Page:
Feb. 25 - March 1, 2013

National Coverage

Faroes’ 50,000 Residents Leap Into DNA Testing Quagmire
Bloomberg News
The Faroe Islands, a tiny, windswept land halfway between Scotland and Iceland, is so barren its 50,000 inhabitants import almost everything except fish and sheep. Now it wants to leap to the frontier of genetic medicine. ...“We’re feeling our way right now to figure out if this new technology can really benefit individual patients and populations,” said James Evans, a geneticist at the University of North Carolina at Chapel Hill. “It’s really important that they do it right.”

Panel on Health Care Work Force, Lacking a Budget, Is Left Waiting
The New York Times
One of the biggest threats to the success of President Obama’s health care law comes from shortages of doctors, nurses and other health care professionals. But a 15-member commission created to investigate the problem has never met in two and a half years because it has no money from Congress or the administration. ...Another panel member, Prof. Thomas C. Ricketts of the University of North Carolina at Chapel Hill, said the Government Accountability Office, an investigative arm of Congress, had advised the panel that “we were not to work or be seen to be working.”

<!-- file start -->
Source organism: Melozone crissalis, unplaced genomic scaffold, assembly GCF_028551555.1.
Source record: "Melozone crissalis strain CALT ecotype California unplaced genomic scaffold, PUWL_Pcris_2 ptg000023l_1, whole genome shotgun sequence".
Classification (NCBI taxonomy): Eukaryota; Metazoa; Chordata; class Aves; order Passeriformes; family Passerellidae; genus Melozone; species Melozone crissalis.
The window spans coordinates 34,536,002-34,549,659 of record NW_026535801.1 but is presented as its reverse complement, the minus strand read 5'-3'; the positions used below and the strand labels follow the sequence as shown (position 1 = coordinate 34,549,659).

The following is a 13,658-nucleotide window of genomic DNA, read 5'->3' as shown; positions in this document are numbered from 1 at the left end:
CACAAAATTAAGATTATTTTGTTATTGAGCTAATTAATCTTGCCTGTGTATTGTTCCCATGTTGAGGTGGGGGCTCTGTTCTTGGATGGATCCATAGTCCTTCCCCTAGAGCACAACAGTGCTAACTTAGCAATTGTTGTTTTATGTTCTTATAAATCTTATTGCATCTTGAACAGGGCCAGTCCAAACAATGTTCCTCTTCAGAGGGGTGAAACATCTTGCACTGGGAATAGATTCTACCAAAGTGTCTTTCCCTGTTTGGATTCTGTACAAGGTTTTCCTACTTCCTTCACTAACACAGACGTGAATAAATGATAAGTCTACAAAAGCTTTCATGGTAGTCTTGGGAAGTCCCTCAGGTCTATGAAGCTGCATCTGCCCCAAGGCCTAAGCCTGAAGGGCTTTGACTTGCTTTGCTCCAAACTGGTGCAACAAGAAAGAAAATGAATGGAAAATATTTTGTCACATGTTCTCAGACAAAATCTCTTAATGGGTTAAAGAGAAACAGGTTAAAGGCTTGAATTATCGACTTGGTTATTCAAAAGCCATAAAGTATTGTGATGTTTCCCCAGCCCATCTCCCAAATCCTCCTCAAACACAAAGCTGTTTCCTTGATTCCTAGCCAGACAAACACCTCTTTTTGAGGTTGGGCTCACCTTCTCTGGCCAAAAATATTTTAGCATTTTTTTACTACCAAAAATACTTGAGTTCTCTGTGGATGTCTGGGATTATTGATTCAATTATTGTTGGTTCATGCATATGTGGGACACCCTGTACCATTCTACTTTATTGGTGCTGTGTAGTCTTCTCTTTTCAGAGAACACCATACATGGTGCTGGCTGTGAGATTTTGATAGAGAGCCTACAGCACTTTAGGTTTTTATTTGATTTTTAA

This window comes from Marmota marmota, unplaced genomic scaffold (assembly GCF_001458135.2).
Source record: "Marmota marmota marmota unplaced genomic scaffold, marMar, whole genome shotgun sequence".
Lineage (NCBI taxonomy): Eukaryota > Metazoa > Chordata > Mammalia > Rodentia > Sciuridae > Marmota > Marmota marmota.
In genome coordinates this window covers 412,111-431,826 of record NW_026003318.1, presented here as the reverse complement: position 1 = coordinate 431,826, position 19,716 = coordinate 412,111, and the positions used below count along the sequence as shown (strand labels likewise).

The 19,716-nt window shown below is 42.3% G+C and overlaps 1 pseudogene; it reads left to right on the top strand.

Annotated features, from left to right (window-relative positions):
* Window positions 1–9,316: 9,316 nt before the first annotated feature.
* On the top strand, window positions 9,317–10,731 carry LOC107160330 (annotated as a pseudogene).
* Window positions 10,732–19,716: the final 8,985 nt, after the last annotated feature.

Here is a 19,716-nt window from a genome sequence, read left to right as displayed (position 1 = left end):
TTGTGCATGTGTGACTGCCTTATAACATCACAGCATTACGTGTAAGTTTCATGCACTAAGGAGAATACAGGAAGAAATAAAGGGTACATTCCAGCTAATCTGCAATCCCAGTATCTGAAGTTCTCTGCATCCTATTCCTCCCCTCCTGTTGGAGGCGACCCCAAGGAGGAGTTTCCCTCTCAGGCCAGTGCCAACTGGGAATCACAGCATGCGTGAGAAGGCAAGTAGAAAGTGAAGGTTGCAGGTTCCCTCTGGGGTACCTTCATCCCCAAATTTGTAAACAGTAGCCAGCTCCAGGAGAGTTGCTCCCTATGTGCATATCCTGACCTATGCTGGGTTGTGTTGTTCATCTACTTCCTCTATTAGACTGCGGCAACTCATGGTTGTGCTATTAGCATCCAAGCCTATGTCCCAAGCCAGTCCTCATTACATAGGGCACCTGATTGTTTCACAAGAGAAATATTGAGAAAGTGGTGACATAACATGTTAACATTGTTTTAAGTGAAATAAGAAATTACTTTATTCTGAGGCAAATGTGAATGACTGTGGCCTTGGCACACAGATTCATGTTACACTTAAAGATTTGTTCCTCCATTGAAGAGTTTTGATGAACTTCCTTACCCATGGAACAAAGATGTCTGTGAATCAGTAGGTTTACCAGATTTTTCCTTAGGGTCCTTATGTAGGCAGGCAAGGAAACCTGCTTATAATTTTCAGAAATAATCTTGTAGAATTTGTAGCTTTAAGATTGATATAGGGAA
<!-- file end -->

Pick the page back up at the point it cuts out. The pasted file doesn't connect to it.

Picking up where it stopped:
Acupuncture may be antidote for allergies
Acupuncture already helps to relieve pain in some patients, and the latest study hints that it might relieve sneezing and itchy eyes as well. ...That view is supported by Dr. Remy Coeytaux of the Duke Clinical Research Institute and Dr. Jongbae of the Regional Center for Neurosensory Disorders and University of North Carolina at Chapel Hill, who wrote an editorial accompanying the study.

Food Allergies Tied to Impaired Growth in Kids
HealthDay News
..."A greater number of food allergies translates into a greater number of dietary restrictions," study author Dr. Brian Vickery, of the University of North Carolina at Chapel Hill, said in an American Academy of Allergy, Asthma and Immunology (AAAAI) news release. He and his colleagues also found that children with a milk allergy were smaller than those with other types of food allergies.

The Right Time to Take Aspirin
Men's Journal
..."We don't know how long you take it before the prevention starts, and how long the prevention lasts after you stop taking it," says cancer-study specialist Dr. John Baron of the School of Medicine at the University of North Carolina. "It can take years of taking aspirin for the cancer benefits to begin – but that could be 10 years of bleeding without benefits, and that's a problem."

Men With Eating Disorders Have Tougher Time Getting Help
"Good Morning America" ABC